To examine how the transition rates out of unemployment differ based on how long someone has been unemployed, we make use of person-level longitudinal Labour Force Survey (LLFS) data.[2] Long-term unemployed people are, on average, less than half as likely to gain employment within a month as someone in short-term unemployment (Graph 4). The chances that a short-term unemployed worker finds a new job depends on economic conditions, with the job-finding rate declining during economic slowdowns and rising steadily during economic expansions. By contrast, the job-finding rate for the long-term unemployed is less sensitive to these cycles and so they may benefit less from favourable labour market conditions. Overall, the rate at which long-term unemployed workers find employment has fallen over the past decade. Possible explanations could be compositional changes in the pool of unemployed workers, changes in economic conditions, or changes in government policy. For example, any changes to the generosity of government income support for unemployed workers may change how intensely someone searches for work. Since unemployment benefits have been declining as a ratio of average wages for some time, incentives to search for work should have – if anything – increased.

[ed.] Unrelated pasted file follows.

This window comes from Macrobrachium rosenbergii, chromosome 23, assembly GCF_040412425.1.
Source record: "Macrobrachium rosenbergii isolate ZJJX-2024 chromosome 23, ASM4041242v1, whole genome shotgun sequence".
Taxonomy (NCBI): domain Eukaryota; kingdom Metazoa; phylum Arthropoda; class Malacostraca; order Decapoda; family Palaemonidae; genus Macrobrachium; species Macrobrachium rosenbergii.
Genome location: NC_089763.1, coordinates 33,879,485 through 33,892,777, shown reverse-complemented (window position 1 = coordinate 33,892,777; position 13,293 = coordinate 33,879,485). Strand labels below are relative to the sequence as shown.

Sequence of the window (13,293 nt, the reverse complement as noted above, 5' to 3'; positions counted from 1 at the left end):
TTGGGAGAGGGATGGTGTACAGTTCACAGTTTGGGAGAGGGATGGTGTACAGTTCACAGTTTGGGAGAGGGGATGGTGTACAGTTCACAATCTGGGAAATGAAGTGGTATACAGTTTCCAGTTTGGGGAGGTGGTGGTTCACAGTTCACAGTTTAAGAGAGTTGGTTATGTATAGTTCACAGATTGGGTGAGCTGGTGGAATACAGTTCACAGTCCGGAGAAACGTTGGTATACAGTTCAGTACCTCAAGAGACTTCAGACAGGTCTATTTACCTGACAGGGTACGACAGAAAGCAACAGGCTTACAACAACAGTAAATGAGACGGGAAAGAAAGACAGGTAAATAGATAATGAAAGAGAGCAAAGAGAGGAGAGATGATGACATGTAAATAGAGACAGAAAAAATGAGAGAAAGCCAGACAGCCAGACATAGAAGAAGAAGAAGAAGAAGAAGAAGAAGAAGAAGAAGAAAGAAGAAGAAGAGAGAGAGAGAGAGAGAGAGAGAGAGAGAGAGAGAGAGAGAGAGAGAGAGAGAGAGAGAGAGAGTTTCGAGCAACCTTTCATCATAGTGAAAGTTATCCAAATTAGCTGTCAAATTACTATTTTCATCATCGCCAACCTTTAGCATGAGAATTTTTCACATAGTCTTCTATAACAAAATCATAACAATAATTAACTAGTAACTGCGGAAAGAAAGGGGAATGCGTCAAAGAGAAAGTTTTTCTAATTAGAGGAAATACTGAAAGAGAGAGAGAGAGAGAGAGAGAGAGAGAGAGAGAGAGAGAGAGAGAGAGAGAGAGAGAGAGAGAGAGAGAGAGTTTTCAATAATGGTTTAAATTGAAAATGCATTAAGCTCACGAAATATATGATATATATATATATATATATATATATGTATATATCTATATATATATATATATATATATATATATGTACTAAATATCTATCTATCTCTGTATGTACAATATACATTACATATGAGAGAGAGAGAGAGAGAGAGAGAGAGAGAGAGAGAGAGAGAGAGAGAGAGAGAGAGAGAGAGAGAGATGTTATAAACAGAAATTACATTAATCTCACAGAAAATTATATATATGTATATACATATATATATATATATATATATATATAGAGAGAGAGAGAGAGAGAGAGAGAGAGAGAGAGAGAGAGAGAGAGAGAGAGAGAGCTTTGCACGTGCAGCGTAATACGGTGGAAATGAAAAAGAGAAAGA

Graph 4
Graph 4: Transition Rates

The long-term unemployed are more than twice as likely to leave the labour market as find employment in a given month. This is consistent with longer-term unemployed people becoming discouraged from searching for work. Other potential reasons for exiting the labour force include reaching retirement age, illness, or caring responsibilities. There has also been a notable decline in the rate at which long-term unemployed people leave the labour force over the past decade. However, job search requirements to access JobSeeker have generally tightened over the past decade and are unlikely to be responsible for the decline in the rate at which long-term unemployed people leave the labour force.[3]

After controlling for other characteristics, female long-term unemployed are less likely than males to find a new job but more likely to leave the labour force.[4] Older long-term unemployed people are also less likely to find a new job. Unsurprisingly, the likelihood of leaving the labour force is higher for older long-term unemployed people.